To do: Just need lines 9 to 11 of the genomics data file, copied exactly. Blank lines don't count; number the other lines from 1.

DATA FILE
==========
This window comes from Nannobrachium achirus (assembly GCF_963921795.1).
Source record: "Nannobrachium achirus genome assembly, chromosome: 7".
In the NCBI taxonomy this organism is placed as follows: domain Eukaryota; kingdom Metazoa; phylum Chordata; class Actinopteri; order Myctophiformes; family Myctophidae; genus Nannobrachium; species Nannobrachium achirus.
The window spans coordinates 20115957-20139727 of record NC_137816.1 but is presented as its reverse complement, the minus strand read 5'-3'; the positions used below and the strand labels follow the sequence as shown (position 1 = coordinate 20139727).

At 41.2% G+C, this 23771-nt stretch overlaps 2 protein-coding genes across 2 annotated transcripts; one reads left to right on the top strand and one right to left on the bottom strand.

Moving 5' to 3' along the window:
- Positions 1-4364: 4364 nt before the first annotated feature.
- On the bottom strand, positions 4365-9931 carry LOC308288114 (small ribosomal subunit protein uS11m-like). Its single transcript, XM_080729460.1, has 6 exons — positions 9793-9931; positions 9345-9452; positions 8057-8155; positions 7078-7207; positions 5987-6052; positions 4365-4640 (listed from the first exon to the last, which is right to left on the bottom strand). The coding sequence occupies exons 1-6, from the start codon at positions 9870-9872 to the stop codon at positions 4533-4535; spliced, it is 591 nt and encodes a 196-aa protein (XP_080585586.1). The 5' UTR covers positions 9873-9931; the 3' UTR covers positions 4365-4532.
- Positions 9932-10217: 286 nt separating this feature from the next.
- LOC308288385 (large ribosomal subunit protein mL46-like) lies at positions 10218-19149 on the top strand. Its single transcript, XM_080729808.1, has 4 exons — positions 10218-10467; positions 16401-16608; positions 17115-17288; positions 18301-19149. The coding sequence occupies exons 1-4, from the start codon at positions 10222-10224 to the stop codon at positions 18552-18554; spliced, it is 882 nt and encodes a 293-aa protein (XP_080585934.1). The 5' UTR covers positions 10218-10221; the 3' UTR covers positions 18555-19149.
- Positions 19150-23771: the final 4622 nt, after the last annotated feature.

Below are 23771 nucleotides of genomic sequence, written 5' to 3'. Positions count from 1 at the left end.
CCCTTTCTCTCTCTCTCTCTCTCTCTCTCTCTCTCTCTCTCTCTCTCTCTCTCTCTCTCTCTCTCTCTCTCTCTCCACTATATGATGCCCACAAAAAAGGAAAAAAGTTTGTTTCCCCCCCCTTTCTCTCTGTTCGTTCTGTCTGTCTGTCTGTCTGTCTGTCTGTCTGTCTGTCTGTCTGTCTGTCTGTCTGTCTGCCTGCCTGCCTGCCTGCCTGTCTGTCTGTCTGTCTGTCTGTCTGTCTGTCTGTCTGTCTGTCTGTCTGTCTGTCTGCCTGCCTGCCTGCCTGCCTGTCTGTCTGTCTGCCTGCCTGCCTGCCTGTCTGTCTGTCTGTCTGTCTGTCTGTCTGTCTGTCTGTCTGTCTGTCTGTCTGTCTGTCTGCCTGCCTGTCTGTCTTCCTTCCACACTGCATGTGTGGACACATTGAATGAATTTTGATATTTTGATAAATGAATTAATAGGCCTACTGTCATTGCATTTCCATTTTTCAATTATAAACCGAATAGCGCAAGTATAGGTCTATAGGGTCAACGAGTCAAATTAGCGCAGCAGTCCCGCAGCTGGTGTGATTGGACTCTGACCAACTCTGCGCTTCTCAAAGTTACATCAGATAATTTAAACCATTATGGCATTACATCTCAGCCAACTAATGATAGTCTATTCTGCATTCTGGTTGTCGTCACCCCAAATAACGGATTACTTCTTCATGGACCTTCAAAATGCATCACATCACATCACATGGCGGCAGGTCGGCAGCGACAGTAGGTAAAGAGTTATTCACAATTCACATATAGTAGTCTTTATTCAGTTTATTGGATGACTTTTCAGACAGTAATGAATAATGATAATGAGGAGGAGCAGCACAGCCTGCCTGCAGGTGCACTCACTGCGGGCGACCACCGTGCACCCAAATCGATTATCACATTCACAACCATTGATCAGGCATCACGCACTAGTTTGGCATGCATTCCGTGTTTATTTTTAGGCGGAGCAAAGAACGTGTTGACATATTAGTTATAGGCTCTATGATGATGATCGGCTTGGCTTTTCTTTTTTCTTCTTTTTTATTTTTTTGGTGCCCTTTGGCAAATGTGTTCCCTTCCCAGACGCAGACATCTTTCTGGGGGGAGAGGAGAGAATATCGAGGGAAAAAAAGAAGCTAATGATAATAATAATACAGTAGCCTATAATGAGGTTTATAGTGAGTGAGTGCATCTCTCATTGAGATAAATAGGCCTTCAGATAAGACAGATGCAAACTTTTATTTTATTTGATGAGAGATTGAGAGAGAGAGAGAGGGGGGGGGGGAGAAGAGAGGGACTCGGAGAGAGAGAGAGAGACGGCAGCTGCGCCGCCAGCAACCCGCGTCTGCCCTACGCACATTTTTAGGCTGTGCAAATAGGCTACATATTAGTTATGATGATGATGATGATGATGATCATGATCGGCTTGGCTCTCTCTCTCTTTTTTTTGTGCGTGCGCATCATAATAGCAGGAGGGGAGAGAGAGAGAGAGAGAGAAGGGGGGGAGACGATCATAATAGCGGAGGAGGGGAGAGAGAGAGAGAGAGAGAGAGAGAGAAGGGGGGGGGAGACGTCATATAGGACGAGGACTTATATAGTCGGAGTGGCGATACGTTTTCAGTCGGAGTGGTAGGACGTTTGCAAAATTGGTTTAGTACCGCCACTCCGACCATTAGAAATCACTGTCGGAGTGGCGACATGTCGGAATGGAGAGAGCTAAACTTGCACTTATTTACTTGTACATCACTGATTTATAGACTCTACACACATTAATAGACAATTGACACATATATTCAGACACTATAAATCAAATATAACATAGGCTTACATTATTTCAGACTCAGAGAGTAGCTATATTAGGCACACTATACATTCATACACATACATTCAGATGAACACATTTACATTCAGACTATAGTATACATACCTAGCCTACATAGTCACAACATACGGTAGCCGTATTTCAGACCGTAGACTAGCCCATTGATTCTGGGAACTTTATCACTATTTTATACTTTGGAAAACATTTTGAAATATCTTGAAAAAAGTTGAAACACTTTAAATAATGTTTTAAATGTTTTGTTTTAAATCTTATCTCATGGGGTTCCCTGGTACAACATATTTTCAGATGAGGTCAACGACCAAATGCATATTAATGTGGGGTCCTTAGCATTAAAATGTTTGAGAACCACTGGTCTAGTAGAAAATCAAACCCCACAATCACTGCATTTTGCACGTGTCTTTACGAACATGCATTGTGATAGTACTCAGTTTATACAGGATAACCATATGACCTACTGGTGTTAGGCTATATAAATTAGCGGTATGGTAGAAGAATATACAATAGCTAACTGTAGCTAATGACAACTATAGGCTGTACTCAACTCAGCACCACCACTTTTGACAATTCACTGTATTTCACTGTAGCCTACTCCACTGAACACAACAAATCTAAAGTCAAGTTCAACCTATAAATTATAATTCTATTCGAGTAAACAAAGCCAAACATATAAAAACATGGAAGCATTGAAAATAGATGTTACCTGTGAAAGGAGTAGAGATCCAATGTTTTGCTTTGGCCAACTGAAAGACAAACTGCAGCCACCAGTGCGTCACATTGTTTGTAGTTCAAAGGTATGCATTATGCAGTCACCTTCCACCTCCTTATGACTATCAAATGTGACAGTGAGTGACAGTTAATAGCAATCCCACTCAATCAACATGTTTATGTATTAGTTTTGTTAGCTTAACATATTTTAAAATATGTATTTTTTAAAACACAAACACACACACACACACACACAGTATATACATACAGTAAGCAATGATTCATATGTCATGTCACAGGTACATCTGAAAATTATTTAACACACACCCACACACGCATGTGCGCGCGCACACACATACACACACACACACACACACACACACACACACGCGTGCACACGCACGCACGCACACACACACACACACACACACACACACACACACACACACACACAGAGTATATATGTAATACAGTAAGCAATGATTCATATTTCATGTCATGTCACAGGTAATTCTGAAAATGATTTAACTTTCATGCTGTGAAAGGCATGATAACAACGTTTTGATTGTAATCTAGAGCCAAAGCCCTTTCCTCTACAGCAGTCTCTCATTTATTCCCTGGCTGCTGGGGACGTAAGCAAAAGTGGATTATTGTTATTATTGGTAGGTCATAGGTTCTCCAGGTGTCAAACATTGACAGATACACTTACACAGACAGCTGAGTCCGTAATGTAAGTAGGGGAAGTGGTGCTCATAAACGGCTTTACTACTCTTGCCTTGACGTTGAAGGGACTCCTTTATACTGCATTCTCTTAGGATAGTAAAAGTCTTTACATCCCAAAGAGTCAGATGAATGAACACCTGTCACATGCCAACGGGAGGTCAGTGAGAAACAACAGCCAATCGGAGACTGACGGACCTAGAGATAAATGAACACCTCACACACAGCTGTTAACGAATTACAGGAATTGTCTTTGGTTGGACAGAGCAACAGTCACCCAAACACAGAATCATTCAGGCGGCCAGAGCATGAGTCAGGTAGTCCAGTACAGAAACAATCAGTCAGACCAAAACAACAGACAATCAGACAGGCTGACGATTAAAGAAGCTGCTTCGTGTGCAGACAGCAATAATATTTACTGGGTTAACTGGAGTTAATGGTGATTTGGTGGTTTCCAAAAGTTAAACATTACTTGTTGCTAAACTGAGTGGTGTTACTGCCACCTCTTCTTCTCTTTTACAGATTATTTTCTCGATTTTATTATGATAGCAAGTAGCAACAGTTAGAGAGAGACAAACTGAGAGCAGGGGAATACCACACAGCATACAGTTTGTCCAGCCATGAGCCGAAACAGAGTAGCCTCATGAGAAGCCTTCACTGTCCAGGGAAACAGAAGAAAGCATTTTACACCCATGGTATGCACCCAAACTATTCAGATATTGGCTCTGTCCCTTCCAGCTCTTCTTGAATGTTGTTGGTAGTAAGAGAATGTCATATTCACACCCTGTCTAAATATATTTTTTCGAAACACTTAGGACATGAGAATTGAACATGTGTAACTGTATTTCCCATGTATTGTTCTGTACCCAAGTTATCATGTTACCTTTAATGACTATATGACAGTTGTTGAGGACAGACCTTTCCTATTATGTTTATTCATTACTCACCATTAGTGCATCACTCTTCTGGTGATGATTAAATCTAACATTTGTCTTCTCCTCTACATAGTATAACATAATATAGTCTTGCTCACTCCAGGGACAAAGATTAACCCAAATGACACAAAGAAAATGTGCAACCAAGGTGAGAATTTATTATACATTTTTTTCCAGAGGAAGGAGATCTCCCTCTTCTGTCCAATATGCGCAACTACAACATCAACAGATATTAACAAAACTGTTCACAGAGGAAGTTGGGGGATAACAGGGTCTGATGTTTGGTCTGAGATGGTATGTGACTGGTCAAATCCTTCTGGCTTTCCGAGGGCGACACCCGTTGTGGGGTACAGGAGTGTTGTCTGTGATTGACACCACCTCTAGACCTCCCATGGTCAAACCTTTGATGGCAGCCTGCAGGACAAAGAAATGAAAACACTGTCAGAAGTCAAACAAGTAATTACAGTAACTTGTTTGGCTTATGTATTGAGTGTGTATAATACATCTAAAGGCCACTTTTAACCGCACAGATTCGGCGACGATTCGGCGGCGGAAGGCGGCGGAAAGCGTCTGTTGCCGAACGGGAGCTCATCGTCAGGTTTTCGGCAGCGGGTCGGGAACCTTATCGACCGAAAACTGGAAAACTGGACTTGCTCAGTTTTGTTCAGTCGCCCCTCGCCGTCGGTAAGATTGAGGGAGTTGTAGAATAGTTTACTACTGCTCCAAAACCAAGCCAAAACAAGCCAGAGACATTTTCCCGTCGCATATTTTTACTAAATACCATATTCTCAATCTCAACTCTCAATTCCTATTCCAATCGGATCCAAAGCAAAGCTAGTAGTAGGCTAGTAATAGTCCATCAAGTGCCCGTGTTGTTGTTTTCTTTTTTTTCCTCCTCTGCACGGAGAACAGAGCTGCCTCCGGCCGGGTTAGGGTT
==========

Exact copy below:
- Positions 9932-10217: 286 nt separating this feature from the next.
- LOC308288385 (large ribosomal subunit protein mL46-like) lies at positions 10218-19149 on the top strand. Its single transcript, XM_080729808.1, has 4 exons — positions 10218-10467; positions 16401-16608; positions 17115-17288; positions 18301-19149. The coding sequence occupies exons 1-4, from the start codon at positions 10222-10224 to the stop codon at positions 18552-18554; spliced, it is 882 nt and encodes a 293-aa protein (XP_080585934.1). The 5' UTR covers positions 10218-10221; the 3' UTR covers positions 18555-19149.
- Positions 19150-23771: the final 4622 nt, after the last annotated feature.